NAGOYA, Japan, Oct 22 (Reuters) - LNG Canada challenged competing U.S. liquefied natural gas (LNG) projects on Monday, saying many could end up “dead in the water” as long as China keeps its tariff on U.S. imports of the fuel as part of the trade war between the countries.
China in September announced a 10 percent tariff on U.S. LNG imports as part of an escalating trade war between the world’s two biggest economies.
This month, Royal Dutch Shell said it received a final investment decision (FID) for its $31 billion LNG Canada project, which is expected to start exporting in 2025.
Speaking at an industry event in Nagoya on Monday, LNG Canada Chief Executive Andy Calitz said the FID “was irrespective” of Chinese tariffs on U.S. LNG, but added such measures would make U.S. LNG less competitive.
“The world has become so competitive that if we are to face a 10 percent surcharge tariff on LNG, then as far as I’m concerned, you’re dead in the water. So I’m very happy to be in Canada,” he told Reuters.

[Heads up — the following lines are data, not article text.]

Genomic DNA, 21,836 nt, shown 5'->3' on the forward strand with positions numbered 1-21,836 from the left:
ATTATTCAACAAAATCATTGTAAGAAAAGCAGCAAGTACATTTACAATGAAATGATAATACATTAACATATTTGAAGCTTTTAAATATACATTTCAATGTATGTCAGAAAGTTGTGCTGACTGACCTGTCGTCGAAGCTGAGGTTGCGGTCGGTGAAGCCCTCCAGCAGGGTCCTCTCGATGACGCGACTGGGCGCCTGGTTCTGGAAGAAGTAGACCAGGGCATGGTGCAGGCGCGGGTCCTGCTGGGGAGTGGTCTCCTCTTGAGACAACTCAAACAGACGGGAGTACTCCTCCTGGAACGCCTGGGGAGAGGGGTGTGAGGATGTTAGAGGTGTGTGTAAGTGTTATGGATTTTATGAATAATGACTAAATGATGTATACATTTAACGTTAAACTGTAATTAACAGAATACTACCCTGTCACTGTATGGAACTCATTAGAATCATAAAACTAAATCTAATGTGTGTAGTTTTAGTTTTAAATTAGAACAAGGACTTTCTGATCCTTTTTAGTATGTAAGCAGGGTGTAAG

Current U.S. LNG exports remain competitive despite the 10 percent surcharge into China, as U.S. natural gas is cheap thanks to booming shale output, allowing exporters to offer LNG at competitive rates.
Once operational, LNG Canada will have the advantage of being closer to Asia’s North Asian consumer hubs than U.S. facilities, saving freight costs, while also avoiding fees for using the Panama Canal that current U.S. LNG exporters must pay since they are located on the Gulf of Mexico.
Several U.S. projects are still vying for financing and they must compete with rising output elsewhere, including from top producers Australia and Qatar.
Being competitive in China is key as it is the world’s fastest growing LNG import market.
Calitz said China would overtake Japan as the world’s biggest LNG importer “within the next 24 months.”
China’s natural gas consumption in 2017 rose 14.8 percent from the previous year to 238.6 billion cubic meters, and is expected to reach 270 billion cubic meters in 2018 and 320 billion cubic meters in 2020, Guo Zhi, general economist at China’s National Energy Administration, said at the event. (Reporting by Osamu Tsukimori in NAGOYA; Writing by Henning Gloystein in SINGAPORE; Editing by Christian Schmollinger)